Exploring the Bible : Exodus

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We left off in Genesis with the death of Joseph. The descendants of Israel entered Egypt and started growing numbers. This is where Exodus picks up. Written by Moses, as well, it’s a continuation of God’s story.

The books begins in Egypt; a strong power in the world at that time. Its boundaries were increasing and power growing. Moses was born in 1525 B.C., which gives you a rough timeframe for this book. We’ll get to know him well in this book and see his connection with Egypt, besides simply living there.

Exodus is largely an account of God’s people finding freedom from their oppressors, yes. But it’s also the beginning of the fulfillment of Go'd’s promises to the patriarchs we learned about in Genesis. Let’s get started!


After Joseph’s family moved to Egypt they grew in numbers. Years later, their numbers were so great that the Pharaoh chose to use them as slaves for the expansion of Egypt. God’s chosen people were marginalized and forced into labor. Eventually, to help with population control., the Pharaoh ordered that males born to a Hebrew (or Israelite) were to be killed at birth.

When Moses was born, his mother hid him and then set him in a basket. She placed the basket in the river and her daughter (Moses’ sister) watched it. The basket was discovered by Pharaoh’s daughter and she raised Moses as her own son.

Moses was a Hebrew raised in Pharaoh’s house. He was accustomed to their culture and ways. He knew them better than any other Hebrew did, which would prove beneficial down the road. Indeed, Moses knew he was Hebrew and when he was an adult, he killed an Egyptian who was beating a Hebrew slave. As a result, Moses fled into the desert. He marries a woman and becomes a shepherd for his father-in-law.


Moses spent 40 years wandering the wilderness with his flock. Then, one day, he came to Horeb, the mountain of God. While he was tending to the flock he saw a bush the burned but was not consumed. It was God and He had a plan for Moses. A plan that would send him back to Egypt in order to set Israel free from their oppressors. Although Moses doubted his call, God confirmed Moses was the man for the job and so he went.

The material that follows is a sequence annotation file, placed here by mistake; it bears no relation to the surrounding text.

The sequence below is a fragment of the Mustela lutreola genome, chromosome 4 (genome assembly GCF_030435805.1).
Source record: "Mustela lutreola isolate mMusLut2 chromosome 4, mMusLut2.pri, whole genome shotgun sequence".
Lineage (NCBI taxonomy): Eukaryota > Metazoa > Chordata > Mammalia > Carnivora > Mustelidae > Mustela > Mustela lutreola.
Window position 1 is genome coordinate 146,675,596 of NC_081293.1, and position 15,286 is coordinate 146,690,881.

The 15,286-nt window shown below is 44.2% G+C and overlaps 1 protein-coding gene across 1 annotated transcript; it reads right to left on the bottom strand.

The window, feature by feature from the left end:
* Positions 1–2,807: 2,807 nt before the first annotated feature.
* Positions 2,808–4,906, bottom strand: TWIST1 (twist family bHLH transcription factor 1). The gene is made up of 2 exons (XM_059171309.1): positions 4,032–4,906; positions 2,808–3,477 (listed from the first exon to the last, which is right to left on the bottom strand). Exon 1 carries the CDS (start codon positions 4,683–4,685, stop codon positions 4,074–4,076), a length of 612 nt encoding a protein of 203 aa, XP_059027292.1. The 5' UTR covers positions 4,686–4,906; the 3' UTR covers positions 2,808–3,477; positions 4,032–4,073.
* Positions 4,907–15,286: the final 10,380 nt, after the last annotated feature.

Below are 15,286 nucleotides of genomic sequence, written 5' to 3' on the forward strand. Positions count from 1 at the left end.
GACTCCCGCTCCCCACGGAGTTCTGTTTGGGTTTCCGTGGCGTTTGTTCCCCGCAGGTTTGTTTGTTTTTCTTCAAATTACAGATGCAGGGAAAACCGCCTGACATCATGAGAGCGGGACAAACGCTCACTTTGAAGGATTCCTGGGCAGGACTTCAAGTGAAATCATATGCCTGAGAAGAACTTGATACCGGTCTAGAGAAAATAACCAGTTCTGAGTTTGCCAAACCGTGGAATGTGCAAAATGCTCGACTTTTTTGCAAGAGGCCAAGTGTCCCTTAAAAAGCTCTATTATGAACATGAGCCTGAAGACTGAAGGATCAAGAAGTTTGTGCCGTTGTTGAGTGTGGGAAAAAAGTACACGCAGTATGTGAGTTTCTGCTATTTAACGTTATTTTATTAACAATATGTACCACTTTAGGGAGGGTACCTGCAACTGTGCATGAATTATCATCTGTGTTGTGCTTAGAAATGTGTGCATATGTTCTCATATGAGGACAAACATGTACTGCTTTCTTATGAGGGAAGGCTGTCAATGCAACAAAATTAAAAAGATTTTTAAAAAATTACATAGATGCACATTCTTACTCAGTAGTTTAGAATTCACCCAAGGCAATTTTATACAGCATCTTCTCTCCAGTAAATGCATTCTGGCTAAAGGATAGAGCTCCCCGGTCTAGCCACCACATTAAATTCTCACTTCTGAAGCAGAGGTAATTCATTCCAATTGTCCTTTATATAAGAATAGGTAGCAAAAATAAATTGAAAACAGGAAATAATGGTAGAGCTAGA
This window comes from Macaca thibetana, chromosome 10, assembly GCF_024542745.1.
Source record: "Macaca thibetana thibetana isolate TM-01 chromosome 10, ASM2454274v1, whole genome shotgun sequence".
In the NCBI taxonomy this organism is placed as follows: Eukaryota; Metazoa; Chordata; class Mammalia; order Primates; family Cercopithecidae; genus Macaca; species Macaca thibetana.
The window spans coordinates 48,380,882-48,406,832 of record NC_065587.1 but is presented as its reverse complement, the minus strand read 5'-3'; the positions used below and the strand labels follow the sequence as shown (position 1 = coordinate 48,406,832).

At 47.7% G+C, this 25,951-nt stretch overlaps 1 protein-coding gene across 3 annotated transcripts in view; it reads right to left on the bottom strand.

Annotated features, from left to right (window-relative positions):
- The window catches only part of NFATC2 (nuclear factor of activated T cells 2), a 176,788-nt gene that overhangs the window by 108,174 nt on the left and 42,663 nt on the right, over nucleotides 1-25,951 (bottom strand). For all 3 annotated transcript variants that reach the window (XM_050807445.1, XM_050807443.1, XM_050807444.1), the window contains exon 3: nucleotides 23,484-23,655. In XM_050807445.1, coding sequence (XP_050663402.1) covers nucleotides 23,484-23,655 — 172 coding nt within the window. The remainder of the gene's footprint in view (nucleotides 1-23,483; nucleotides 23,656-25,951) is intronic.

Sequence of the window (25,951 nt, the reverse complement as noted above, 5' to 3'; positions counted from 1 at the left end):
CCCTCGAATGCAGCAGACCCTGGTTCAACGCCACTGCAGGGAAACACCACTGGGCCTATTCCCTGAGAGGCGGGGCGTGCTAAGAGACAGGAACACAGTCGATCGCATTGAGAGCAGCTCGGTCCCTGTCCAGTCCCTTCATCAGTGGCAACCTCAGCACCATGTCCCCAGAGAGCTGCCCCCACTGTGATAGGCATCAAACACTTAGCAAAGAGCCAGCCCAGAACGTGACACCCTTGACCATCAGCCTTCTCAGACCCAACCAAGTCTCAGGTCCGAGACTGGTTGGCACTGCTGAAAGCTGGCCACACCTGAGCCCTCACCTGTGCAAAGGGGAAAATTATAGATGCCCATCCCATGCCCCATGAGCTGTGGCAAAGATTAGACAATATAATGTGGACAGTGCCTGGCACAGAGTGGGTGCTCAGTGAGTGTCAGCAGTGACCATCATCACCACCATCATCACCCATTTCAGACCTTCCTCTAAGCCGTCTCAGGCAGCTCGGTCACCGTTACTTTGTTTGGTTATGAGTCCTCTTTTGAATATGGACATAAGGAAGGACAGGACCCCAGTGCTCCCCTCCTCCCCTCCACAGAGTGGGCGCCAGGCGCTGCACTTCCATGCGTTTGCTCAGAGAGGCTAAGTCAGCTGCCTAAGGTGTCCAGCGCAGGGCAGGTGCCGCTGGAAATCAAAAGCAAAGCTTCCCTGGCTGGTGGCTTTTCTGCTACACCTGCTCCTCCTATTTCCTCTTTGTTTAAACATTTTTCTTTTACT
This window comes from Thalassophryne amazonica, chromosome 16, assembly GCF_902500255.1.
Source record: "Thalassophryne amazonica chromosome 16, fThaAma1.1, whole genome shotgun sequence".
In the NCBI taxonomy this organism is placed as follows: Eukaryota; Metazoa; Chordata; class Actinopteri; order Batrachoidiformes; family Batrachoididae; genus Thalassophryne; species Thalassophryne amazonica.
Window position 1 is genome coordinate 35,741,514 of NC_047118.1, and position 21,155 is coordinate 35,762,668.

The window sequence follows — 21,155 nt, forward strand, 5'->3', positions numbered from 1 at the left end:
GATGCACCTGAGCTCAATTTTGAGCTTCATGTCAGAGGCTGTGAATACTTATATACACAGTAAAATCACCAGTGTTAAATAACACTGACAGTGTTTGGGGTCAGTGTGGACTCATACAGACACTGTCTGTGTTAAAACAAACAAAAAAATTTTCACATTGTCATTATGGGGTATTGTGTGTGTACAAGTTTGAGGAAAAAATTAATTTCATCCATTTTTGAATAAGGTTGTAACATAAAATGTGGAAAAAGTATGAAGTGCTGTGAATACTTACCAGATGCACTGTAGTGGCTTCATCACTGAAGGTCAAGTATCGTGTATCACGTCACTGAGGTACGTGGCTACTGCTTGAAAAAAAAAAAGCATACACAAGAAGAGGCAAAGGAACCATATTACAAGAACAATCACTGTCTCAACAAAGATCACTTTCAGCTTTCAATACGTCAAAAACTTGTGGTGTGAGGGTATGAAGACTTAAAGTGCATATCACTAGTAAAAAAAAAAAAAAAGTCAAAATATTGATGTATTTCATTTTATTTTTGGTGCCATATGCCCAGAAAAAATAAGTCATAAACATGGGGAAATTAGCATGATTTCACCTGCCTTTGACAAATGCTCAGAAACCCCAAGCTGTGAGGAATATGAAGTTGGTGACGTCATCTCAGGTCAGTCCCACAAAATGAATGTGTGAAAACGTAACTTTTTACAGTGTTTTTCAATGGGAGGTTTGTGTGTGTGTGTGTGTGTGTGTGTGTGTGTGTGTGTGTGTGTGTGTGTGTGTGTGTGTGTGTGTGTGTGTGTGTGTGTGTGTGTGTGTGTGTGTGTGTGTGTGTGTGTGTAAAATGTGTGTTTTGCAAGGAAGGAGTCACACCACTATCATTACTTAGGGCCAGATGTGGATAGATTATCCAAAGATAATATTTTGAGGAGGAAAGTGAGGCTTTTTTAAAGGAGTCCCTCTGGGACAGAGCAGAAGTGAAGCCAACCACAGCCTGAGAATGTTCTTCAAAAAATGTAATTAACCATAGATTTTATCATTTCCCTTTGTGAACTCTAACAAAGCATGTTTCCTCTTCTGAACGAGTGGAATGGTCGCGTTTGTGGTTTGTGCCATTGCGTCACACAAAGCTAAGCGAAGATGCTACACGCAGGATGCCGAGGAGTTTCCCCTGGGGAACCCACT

Moses knew the Pharaoh—he had grown up in the same house as him. It wasn’t a coincidence how Moses’ life played out. Knowing Pharaoh undoubtedly gave him access to the man no other Hebrew had. And indeed, he went to Pharaoh and told him to let the Hebrews go.

Not surprisingly, Pharaoh wasn’t okay with that. And so, plagues were sent to Egypt. With each, Pharaoh continued to refuse the release of the Hebrews until after the 10th plague. The 10 plagues were:

  • Water Turned to Blood

  • Frogs

  • Gnats

  • Flies

  • Egyptian Livestock Dies

  • Boils

  • Hail

  • Locusts

  • Darkness

  • Death of the Firstborn

Pharaoh continued to hold his ground until he felt the loss that the tenth plague brought. A plague that took the life of all the firstborn in the country. Hebrews were saved from such a loss if they brushed the blood of a lamb on their doorposts. This was called the Passover and it’s a holiday Hebrews still observe today.

Pharaoh lost his son in the plague and coming to the end of himself, he finally agreed to let all the Hebrews go. With Moses at the lead and his brother Aaron serving as prophet, all of Israel exited Egypt—exactly 430 years after entering.

THE EXODUS (CH. 12-19)